Health care reform protects students

Julie Sickel

Students approaching graduation can breathe a little easier these days thanks to the Affordable Care Act.

“We’re very pleased with the bill,” said Heather McMahon, communications director for bill supporter Rep. Tim Ryan. “This reform extends healthcare to people who have missed out in the past.”

On Sept. 23, the portion of the bill that provides for adults to stay on their parents’ health insurance until age 26 took effect. Young adults who have been cut off from their parents’ insurance can now be added back on to care plans as well.

“It’s very comforting to know that you can stay on your parents’ health insurance. Thanks to budget cuts with higher education, a lot of times universities can’t offer as many positions where you’re given health care as a graduate student,” said Don Jason, graduate student majoring in library and information sciences. “It takes at least a little of the pressure off for the first few years of job searching.”

For Ohioans, young adults can now reap the benefits of their parents’ health insurance coverage for even longer than the national reform allows.

“Revisions for the state of Ohio under Ohio Health Bill I say that employers have to allow adult dependents to stay on their parents’ coverage until age 28 effective Jan. 1,” said Loretta Shields, Kent State benefits manager.

Shields explained that although more dependents have been added to the University health insurance coverage, the changes will not increase costs to Kent State students.

Health care reform changes

– Children with pre-existing conditions can no longer be denied health insurance coverage.

– Young adults can now stay on their parents’ health insurance until age 26 (28 in Ohio).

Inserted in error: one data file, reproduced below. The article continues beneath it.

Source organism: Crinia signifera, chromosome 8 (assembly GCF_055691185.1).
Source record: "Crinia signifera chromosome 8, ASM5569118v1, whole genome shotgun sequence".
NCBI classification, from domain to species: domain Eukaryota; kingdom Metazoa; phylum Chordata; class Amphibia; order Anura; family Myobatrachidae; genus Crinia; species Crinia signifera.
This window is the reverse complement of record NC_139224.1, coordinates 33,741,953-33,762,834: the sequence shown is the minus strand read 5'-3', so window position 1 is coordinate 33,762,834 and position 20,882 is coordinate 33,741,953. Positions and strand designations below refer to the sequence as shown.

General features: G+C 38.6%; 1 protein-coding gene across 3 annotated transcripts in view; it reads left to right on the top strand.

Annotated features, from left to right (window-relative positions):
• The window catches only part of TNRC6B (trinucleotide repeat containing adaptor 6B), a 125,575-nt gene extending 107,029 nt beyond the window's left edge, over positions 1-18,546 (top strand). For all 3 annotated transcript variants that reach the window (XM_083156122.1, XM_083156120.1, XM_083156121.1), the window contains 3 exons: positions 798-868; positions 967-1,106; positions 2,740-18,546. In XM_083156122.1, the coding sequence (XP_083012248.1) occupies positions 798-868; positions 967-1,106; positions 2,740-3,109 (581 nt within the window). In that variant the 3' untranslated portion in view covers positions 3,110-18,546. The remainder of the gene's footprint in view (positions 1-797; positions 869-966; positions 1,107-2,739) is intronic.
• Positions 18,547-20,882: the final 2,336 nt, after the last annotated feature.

– Insurance companies can no longer set lifetime caps for health insurance coverage or drop people from their health insurance once they get sick.

– Adults who are uninsured because of pre-existing conditions will have access to affordable health insurance.

“Administrative costs will increase,” Shields said. “We have annual increases every year that we receive from our carriers as a result of rising health care costs. There will be an additional premium that will be charged to employees for the adult dependents that are 26 to 28 as a result of the changes in the Ohio state law.”

In addition to extending the time young adults can stay on their parents’ insurance plan, the Affordable Care Act provides for more preventative services that require no out-of-pocket costs.

“Preventative services are exams, screenings, immunizations and other interventions designed to prevent disease or to detect it at an early stage so that it can be treated before it becomes life threatening,” said Willie Oglesby, assistant professor of health policy and management for the College of Public Health.

Oglesby said pap smears and flu immunizations are examples of preventative services.

In reference to the new health care changes, Jason summed it up with a timeless expression: “If you don’t have your health, you really don’t have anything.”

Contact Julie Sickel at [email protected].